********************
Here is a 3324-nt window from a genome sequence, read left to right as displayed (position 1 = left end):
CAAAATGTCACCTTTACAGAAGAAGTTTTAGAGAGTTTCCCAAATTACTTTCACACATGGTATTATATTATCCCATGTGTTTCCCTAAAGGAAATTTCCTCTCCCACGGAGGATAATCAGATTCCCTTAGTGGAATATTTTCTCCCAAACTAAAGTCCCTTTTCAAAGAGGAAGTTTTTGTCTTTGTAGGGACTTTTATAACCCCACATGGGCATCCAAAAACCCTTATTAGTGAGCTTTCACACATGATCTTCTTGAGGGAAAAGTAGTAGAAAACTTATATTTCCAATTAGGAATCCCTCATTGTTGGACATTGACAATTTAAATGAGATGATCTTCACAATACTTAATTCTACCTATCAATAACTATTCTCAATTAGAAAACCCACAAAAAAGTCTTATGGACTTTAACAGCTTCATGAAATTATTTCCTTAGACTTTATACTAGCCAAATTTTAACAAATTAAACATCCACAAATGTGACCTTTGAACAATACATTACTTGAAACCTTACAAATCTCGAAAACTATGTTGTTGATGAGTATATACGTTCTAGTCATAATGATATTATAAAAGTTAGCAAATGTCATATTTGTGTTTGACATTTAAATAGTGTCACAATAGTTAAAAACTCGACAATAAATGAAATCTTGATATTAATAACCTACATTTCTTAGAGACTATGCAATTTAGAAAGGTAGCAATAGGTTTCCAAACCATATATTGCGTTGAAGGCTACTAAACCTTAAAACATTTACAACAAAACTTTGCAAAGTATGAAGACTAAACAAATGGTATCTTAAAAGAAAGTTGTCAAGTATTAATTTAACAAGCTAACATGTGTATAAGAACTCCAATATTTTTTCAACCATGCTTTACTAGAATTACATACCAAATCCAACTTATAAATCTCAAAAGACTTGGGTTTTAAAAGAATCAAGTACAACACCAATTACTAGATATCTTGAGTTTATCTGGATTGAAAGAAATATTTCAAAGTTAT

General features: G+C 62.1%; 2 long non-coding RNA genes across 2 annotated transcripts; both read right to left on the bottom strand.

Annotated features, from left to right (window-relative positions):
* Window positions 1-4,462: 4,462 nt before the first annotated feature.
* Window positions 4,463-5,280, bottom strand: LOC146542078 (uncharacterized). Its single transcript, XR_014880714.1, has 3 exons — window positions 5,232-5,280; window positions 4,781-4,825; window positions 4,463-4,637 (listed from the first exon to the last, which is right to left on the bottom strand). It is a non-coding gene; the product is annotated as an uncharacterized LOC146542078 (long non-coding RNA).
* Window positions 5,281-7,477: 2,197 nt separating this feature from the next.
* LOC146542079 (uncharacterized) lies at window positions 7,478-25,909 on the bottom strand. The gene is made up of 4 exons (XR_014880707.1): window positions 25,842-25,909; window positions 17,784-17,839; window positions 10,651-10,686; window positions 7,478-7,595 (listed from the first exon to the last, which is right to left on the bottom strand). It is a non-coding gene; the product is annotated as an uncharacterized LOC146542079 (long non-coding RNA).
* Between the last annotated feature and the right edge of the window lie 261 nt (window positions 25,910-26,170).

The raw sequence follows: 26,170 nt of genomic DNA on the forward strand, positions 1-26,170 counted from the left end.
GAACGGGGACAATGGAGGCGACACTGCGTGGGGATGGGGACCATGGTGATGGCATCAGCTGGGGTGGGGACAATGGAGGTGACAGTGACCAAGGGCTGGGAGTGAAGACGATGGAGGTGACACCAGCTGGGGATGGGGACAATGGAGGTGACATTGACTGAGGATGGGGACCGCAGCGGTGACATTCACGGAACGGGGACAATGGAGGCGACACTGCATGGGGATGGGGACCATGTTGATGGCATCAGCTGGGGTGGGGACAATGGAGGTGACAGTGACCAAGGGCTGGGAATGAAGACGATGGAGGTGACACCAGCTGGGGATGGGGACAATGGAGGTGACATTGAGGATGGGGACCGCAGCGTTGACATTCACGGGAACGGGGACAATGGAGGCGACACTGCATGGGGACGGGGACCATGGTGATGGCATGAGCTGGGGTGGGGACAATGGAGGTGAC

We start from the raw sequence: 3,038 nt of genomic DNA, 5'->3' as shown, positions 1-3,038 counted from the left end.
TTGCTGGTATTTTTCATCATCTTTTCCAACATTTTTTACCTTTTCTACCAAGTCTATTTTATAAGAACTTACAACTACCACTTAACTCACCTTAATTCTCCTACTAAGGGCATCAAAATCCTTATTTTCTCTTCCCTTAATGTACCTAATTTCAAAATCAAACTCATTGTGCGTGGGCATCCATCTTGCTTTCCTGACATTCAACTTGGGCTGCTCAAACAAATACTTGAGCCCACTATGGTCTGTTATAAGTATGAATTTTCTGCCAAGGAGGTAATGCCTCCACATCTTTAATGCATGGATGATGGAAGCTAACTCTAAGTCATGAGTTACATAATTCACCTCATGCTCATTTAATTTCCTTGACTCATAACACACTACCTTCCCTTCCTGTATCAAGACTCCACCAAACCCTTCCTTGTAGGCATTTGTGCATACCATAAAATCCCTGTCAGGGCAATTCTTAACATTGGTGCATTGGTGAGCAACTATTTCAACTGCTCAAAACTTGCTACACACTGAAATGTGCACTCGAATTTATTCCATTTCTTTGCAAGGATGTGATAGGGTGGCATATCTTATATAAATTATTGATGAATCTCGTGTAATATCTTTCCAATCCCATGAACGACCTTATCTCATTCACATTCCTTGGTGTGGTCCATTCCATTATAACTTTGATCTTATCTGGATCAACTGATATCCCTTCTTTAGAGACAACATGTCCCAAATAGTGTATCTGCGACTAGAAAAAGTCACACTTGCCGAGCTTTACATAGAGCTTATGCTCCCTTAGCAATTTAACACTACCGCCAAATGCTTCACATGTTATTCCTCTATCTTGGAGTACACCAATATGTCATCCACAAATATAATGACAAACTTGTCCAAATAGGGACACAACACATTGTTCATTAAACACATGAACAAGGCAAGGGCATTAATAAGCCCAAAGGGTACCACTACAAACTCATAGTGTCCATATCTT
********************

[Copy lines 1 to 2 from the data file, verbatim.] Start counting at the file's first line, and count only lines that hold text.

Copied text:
Here is a 3324-nt window from a genome sequence, read left to right as displayed (position 1 = left end):
CAAAATGTCACCTTTACAGAAGAAGTTTTAGAGAGTTTCCCAAATTACTTTCACACATGGTATTATATTATCCCATGTGTTTCCCTAAAGGAAATTTCCTCTCCCACGGAGGATAATCAGATTCCCTTAGTGGAATATTTTCTCCCAAACTAAAGTCCCTTTTCAAAGAGGAAGTTTTTGTCTTTGTAGGGACTTTTATAACCCCACATGGGCATCCAAAAACCCTTATTAGTGAGCTTTCACACATGATCTTCTTGAGGGAAAAGTAGTAGAAAACTTATATTTCCAATTAGGAATCCCTCATTGTTGGACATTGACAATTTAAATGAGATGATCTTCACAATACTTAATTCTACCTATCAATAACTATTCTCAATTAGAAAACCCACAAAAAAGTCTTATGGACTTTAACAGCTTCATGAAATTATTTCCTTAGACTTTATACTAGCCAAATTTTAACAAATTAAACATCCACAAATGTGACCTTTGAACAATACATTACTTGAAACCTTACAAATCTCGAAAACTATGTTGTTGATGAGTATATACGTTCTAGTCATAATGATATTATAAAAGTTAGCAAATGTCATATTTGTGTTTGACATTTAAATAGTGTCACAATAGTTAAAAACTCGACAATAAATGAAATCTTGATATTAATAACCTACATTTCTTAGAGACTATGCAATTTAGAAAGGTAGCAATAGGTTTCCAAACCATATATTGCGTTGAAGGCTACTAAACCTTAAAACATTTACAACAAAACTTTGCAAAGTATGAAGACTAAACAAATGGTATCTTAAAAGAAAGTTGTCAAGTATTAATTTAACAAGCTAACATGTGTATAAGAACTCCAATATTTTTTCAACCATGCTTTACTAGAATTACATACCAAATCCAACTTATAAATCTCAAAAGACTTGGGTTTTAAAAGAATCAAGTACAACACCAATTACTAGATATCTTGAGTTTATCTGGATTGAAAGAAATATTTCAAAGTTAT